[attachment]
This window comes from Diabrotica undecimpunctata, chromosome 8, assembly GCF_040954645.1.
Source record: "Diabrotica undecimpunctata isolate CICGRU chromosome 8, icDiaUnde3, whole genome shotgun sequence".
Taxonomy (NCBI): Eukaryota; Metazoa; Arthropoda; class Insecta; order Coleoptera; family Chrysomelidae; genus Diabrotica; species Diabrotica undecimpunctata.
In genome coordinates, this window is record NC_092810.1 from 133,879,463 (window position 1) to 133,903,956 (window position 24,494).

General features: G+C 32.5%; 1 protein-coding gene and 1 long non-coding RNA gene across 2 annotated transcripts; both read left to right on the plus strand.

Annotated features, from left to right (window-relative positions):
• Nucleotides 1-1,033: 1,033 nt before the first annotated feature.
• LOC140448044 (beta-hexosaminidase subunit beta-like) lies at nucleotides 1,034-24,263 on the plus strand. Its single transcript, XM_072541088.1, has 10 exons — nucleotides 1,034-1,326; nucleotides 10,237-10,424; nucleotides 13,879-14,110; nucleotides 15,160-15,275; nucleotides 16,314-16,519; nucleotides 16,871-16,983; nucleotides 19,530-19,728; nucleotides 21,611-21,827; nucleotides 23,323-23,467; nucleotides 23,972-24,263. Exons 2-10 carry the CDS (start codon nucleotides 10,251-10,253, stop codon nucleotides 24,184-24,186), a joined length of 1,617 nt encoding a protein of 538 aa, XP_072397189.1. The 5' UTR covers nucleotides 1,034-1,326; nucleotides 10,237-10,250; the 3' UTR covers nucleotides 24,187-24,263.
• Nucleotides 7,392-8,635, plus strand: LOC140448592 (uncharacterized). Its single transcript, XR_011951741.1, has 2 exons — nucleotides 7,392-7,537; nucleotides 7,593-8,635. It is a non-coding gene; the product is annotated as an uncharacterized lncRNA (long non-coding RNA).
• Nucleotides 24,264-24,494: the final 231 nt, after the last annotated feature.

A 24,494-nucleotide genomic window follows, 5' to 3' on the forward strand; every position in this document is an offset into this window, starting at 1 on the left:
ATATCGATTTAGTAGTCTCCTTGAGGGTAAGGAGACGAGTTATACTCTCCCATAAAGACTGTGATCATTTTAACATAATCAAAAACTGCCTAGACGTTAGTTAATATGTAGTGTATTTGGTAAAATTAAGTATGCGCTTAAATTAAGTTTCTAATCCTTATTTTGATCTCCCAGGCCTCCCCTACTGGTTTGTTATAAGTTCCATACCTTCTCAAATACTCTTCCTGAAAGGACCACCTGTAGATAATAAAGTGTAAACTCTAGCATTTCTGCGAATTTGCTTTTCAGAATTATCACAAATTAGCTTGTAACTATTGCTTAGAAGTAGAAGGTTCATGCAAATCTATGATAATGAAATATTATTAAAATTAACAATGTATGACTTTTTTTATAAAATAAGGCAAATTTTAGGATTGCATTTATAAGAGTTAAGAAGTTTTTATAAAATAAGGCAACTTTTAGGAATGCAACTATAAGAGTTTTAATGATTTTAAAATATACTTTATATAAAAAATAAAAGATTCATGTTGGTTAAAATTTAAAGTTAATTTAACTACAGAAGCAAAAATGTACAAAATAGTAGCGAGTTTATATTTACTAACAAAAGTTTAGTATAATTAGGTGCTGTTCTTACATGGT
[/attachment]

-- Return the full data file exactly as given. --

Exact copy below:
This window comes from Diabrotica undecimpunctata, chromosome 8, assembly GCF_040954645.1.
Source record: "Diabrotica undecimpunctata isolate CICGRU chromosome 8, icDiaUnde3, whole genome shotgun sequence".
Taxonomy (NCBI): Eukaryota; Metazoa; Arthropoda; class Insecta; order Coleoptera; family Chrysomelidae; genus Diabrotica; species Diabrotica undecimpunctata.
In genome coordinates, this window is record NC_092810.1 from 133,879,463 (window position 1) to 133,903,956 (window position 24,494).

General features: G+C 32.5%; 1 protein-coding gene and 1 long non-coding RNA gene across 2 annotated transcripts; both read left to right on the plus strand.

Annotated features, from left to right (window-relative positions):
• Nucleotides 1-1,033: 1,033 nt before the first annotated feature.
• LOC140448044 (beta-hexosaminidase subunit beta-like) lies at nucleotides 1,034-24,263 on the plus strand. Its single transcript, XM_072541088.1, has 10 exons — nucleotides 1,034-1,326; nucleotides 10,237-10,424; nucleotides 13,879-14,110; nucleotides 15,160-15,275; nucleotides 16,314-16,519; nucleotides 16,871-16,983; nucleotides 19,530-19,728; nucleotides 21,611-21,827; nucleotides 23,323-23,467; nucleotides 23,972-24,263. Exons 2-10 carry the CDS (start codon nucleotides 10,251-10,253, stop codon nucleotides 24,184-24,186), a joined length of 1,617 nt encoding a protein of 538 aa, XP_072397189.1. The 5' UTR covers nucleotides 1,034-1,326; nucleotides 10,237-10,250; the 3' UTR covers nucleotides 24,187-24,263.
• Nucleotides 7,392-8,635, plus strand: LOC140448592 (uncharacterized). Its single transcript, XR_011951741.1, has 2 exons — nucleotides 7,392-7,537; nucleotides 7,593-8,635. It is a non-coding gene; the product is annotated as an uncharacterized lncRNA (long non-coding RNA).
• Nucleotides 24,264-24,494: the final 231 nt, after the last annotated feature.

A 24,494-nucleotide genomic window follows, 5' to 3' on the forward strand; every position in this document is an offset into this window, starting at 1 on the left:
ATATCGATTTAGTAGTCTCCTTGAGGGTAAGGAGACGAGTTATACTCTCCCATAAAGACTGTGATCATTTTAACATAATCAAAAACTGCCTAGACGTTAGTTAATATGTAGTGTATTTGGTAAAATTAAGTATGCGCTTAAATTAAGTTTCTAATCCTTATTTTGATCTCCCAGGCCTCCCCTACTGGTTTGTTATAAGTTCCATACCTTCTCAAATACTCTTCCTGAAAGGACCACCTGTAGATAATAAAGTGTAAACTCTAGCATTTCTGCGAATTTGCTTTTCAGAATTATCACAAATTAGCTTGTAACTATTGCTTAGAAGTAGAAGGTTCATGCAAATCTATGATAATGAAATATTATTAAAATTAACAATGTATGACTTTTTTTATAAAATAAGGCAAATTTTAGGATTGCATTTATAAGAGTTAAGAAGTTTTTATAAAATAAGGCAACTTTTAGGAATGCAACTATAAGAGTTTTAATGATTTTAAAATATACTTTATATAAAAAATAAAAGATTCATGTTGGTTAAAATTTAAAGTTAATTTAACTACAGAAGCAAAAATGTACAAAATAGTAGCGAGTTTATATTTACTAACAAAAGTTTAGTATAATTAGGTGCTGTTCTTACATGGT